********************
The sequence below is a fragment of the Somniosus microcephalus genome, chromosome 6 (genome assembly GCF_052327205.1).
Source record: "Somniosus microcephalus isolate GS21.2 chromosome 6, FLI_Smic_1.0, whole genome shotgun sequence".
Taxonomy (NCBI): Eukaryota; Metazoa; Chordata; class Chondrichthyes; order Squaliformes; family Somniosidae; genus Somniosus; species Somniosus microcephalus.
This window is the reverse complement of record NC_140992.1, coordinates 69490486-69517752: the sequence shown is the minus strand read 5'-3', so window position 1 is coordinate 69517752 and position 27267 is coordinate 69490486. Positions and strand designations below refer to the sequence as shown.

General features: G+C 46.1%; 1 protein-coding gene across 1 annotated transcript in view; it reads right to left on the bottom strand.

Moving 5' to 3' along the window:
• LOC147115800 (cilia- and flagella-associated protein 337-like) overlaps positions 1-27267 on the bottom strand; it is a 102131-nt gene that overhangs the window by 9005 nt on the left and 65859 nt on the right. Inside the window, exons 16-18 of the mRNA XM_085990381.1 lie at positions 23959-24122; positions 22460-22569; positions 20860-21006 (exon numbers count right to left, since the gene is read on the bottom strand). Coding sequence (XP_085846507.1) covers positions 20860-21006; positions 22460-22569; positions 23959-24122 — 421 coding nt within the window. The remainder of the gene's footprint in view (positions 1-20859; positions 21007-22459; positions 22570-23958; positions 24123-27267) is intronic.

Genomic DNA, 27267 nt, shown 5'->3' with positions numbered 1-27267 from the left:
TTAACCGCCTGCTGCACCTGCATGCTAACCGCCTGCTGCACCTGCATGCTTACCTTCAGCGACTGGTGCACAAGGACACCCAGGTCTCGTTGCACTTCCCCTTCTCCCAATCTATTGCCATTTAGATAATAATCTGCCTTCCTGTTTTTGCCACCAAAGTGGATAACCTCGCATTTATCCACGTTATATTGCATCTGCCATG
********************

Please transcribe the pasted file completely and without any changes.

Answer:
The sequence below is a fragment of the Somniosus microcephalus genome, chromosome 6 (genome assembly GCF_052327205.1).
Source record: "Somniosus microcephalus isolate GS21.2 chromosome 6, FLI_Smic_1.0, whole genome shotgun sequence".
Taxonomy (NCBI): Eukaryota; Metazoa; Chordata; class Chondrichthyes; order Squaliformes; family Somniosidae; genus Somniosus; species Somniosus microcephalus.
This window is the reverse complement of record NC_140992.1, coordinates 69490486-69517752: the sequence shown is the minus strand read 5'-3', so window position 1 is coordinate 69517752 and position 27267 is coordinate 69490486. Positions and strand designations below refer to the sequence as shown.

General features: G+C 46.1%; 1 protein-coding gene across 1 annotated transcript in view; it reads right to left on the bottom strand.

Moving 5' to 3' along the window:
• LOC147115800 (cilia- and flagella-associated protein 337-like) overlaps positions 1-27267 on the bottom strand; it is a 102131-nt gene that overhangs the window by 9005 nt on the left and 65859 nt on the right. Inside the window, exons 16-18 of the mRNA XM_085990381.1 lie at positions 23959-24122; positions 22460-22569; positions 20860-21006 (exon numbers count right to left, since the gene is read on the bottom strand). Coding sequence (XP_085846507.1) covers positions 20860-21006; positions 22460-22569; positions 23959-24122 — 421 coding nt within the window. The remainder of the gene's footprint in view (positions 1-20859; positions 21007-22459; positions 22570-23958; positions 24123-27267) is intronic.

Genomic DNA, 27267 nt, shown 5'->3' with positions numbered 1-27267 from the left:
TTAACCGCCTGCTGCACCTGCATGCTAACCGCCTGCTGCACCTGCATGCTTACCTTCAGCGACTGGTGCACAAGGACACCCAGGTCTCGTTGCACTTCCCCTTCTCCCAATCTATTGCCATTTAGATAATAATCTGCCTTCCTGTTTTTGCCACCAAAGTGGATAACCTCGCATTTATCCACGTTATATTGCATCTGCCATG